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Qualcomm opens coffers for Fletcher's cause

To counterattack hits by GOP Lincoln Club, corporation cuts check for $49,000

Paul and Irving Jacobs
Paul and Irving Jacobs

San Diego's GOP Lincoln Club relentlessly nipping at its heels, cell-phone giant Qualcomm — founded by La Jolla billionaire Democrat Irwin Jacobs and run by his son Paul — has finally tossed some major money into the cause of Nathan Fletcher, the former Republican assemblyman now a Qualcomm executive running as a Democrat for mayor of San Diego.

As reported last week, local political insiders have been wondering whether Jacobs and his son Paul, Qualcomm's CEO, would tap into the company's cash hoard to fight back against the Lincoln Club's onslaught of hit pieces against Fletcher and the corporation.

The first Lincoln Club mailer provoked Paul into issuing a rare statement that attacked the high-rolling Republicans for what he said were untrue allegations against the high-tech giant.

I was outraged to learn that the Lincoln Club of San Diego — a supposedly pro-business political group — would fund a political hit piece that unfairly and incorrectly attacks one of San Diego’s largest employers.

I demand a full apology and a retraction of this slanderous attack on our company and its more than 13,000 local employees.

But until making yesterday's $49,000 contribution to the independent expenditure committee that calls itself "Restoring Trust in San Diego - A Committee to Support Nathan Fletcher for Mayor 2013," the corporate giant had officially remained above the fray.

The firm's financial support of the pro-Fletcher cause may raise new questions among some company shareholders regarding specific benefits that the corporation may expect from Fletcher's election as mayor in exchange for its backing.

Earlier this year, Qualcomm settled a case brought against it by New York's comptroller general, representing a state pension fund, which alleged the corporation was concealing its political donations.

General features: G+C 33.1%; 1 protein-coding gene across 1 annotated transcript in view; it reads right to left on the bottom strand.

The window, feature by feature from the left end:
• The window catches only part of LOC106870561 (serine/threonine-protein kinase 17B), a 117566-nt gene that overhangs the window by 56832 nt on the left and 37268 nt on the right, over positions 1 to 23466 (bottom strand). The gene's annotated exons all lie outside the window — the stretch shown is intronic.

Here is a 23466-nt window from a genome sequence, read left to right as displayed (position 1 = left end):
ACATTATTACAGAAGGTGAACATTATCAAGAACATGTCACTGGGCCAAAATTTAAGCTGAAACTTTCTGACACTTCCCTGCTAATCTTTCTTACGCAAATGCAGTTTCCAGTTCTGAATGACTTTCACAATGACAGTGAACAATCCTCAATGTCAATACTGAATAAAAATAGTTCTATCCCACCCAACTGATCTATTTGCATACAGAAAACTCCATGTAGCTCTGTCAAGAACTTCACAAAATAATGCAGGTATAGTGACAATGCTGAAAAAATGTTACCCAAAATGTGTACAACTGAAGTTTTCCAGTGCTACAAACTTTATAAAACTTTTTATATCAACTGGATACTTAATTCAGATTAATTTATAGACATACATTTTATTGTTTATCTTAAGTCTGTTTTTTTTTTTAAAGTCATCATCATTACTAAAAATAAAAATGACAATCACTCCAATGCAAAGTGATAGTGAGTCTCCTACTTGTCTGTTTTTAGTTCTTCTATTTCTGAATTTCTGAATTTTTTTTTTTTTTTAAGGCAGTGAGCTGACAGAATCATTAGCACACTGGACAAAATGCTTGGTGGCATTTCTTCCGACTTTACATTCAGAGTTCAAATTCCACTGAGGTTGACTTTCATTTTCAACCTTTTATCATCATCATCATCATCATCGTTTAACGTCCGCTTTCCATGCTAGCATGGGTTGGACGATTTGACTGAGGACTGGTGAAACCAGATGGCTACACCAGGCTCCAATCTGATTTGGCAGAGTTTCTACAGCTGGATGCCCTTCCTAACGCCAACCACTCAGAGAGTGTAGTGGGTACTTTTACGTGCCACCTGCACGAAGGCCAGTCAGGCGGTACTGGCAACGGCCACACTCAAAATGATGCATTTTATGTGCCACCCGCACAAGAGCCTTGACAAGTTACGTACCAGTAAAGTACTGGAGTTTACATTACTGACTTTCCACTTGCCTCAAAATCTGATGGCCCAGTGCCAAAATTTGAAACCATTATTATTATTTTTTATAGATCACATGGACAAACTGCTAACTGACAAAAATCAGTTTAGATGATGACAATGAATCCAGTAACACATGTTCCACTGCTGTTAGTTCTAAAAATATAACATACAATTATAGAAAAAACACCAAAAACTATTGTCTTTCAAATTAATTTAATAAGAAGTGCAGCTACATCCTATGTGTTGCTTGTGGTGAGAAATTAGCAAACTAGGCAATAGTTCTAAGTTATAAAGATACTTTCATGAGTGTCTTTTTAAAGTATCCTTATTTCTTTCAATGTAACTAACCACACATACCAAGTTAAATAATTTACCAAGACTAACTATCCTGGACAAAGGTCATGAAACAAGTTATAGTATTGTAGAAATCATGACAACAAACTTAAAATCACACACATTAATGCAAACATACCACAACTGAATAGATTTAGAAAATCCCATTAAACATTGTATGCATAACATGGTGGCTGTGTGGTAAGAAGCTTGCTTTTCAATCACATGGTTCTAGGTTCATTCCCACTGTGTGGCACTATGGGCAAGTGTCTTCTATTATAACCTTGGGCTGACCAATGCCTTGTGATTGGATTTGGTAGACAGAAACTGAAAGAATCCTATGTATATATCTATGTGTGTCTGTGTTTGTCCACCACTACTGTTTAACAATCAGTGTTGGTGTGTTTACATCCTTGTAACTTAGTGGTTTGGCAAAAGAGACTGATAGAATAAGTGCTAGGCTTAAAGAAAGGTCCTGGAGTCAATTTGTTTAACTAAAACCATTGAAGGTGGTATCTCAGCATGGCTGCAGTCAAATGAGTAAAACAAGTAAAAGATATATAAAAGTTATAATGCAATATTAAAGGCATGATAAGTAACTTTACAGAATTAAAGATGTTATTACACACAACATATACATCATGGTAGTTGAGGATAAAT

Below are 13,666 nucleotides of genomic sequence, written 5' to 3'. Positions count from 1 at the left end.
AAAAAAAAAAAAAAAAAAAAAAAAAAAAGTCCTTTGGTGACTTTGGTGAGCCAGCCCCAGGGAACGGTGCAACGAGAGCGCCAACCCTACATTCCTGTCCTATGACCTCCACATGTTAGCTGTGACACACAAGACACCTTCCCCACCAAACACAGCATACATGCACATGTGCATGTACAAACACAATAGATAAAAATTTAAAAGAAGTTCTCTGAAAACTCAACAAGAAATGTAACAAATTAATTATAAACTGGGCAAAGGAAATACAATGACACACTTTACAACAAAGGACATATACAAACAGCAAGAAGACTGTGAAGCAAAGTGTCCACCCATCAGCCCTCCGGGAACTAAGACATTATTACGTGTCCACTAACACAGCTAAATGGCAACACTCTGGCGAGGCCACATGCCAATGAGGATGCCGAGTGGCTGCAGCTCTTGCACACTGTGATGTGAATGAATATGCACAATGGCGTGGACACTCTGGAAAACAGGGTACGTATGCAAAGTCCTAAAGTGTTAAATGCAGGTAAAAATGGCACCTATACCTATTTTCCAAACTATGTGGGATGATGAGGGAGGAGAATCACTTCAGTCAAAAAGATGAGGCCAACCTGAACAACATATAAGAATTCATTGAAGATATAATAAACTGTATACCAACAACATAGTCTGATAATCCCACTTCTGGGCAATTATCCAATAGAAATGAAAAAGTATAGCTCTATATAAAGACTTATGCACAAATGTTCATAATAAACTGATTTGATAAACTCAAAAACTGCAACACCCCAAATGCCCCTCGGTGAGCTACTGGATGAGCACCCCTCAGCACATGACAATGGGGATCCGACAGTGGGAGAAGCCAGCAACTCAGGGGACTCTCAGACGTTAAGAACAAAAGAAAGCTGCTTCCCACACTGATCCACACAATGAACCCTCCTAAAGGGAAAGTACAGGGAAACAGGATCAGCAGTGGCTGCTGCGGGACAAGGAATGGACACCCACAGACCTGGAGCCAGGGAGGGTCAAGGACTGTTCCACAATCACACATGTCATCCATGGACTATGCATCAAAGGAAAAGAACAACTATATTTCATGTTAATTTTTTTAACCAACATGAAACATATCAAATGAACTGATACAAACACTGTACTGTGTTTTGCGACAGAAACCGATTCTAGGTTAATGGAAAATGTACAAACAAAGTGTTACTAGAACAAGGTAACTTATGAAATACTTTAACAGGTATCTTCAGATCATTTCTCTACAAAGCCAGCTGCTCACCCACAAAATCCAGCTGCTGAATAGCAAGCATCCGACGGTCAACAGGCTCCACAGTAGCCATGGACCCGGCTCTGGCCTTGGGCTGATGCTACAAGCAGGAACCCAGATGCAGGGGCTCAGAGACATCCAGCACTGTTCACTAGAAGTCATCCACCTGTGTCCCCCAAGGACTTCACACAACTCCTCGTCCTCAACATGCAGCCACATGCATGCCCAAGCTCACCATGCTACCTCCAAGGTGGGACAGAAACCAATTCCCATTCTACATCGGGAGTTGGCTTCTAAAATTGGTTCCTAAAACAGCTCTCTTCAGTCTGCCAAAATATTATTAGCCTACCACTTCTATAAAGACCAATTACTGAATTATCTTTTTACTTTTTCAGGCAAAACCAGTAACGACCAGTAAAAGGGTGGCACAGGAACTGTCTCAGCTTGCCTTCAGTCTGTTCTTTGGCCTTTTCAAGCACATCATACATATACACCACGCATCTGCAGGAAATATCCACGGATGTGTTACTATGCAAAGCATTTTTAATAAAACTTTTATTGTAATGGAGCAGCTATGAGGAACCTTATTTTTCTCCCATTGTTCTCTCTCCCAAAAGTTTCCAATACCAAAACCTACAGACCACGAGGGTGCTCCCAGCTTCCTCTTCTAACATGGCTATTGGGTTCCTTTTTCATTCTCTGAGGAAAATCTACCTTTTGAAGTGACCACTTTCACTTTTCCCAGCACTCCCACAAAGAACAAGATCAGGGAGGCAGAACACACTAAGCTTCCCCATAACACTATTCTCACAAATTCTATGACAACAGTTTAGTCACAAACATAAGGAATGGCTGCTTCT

Without disclosure, there is no way to know whether corporate funds are being used in ways that go against shareholder interests.

...Senior figures associated with Qualcomm, including the Company’s current CEO as well as his father, the Company’s founder and a Qualcomm director until 2012, are widely reported to be politically active and in recent years have donated more than $2 million of their personal funds in furtherance of political purposes.

Indeed, Qualcomm’s CEO has given the maximum donations permitted under law to his favored political candidates.

Meanwhile, the Lincoln Club and its backers, including U-T San Diego publisher Doug Manchester and Predator drone-maker Linden Blue, show no signs of abating their well-funded drive against Fletcher. According to a disclosure statement filed yesterday, November 12, the Republicans have widened their attack from hit pieces to $3000 worth of "auto dials."

Fresh funds for the club’s campaign against the newly minted Democrat include $25,000 from Bergelectric Corp. in Escondido and $10,000 from San Diego’s Vulcan Materials. Lehigh Hanson of Irving, Texas, came up with $5000.

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Paul and Irving Jacobs
Paul and Irving Jacobs

San Diego's GOP Lincoln Club relentlessly nipping at its heels, cell-phone giant Qualcomm — founded by La Jolla billionaire Democrat Irwin Jacobs and run by his son Paul — has finally tossed some major money into the cause of Nathan Fletcher, the former Republican assemblyman now a Qualcomm executive running as a Democrat for mayor of San Diego.

As reported last week, local political insiders have been wondering whether Jacobs and his son Paul, Qualcomm's CEO, would tap into the company's cash hoard to fight back against the Lincoln Club's onslaught of hit pieces against Fletcher and the corporation.

The first Lincoln Club mailer provoked Paul into issuing a rare statement that attacked the high-rolling Republicans for what he said were untrue allegations against the high-tech giant.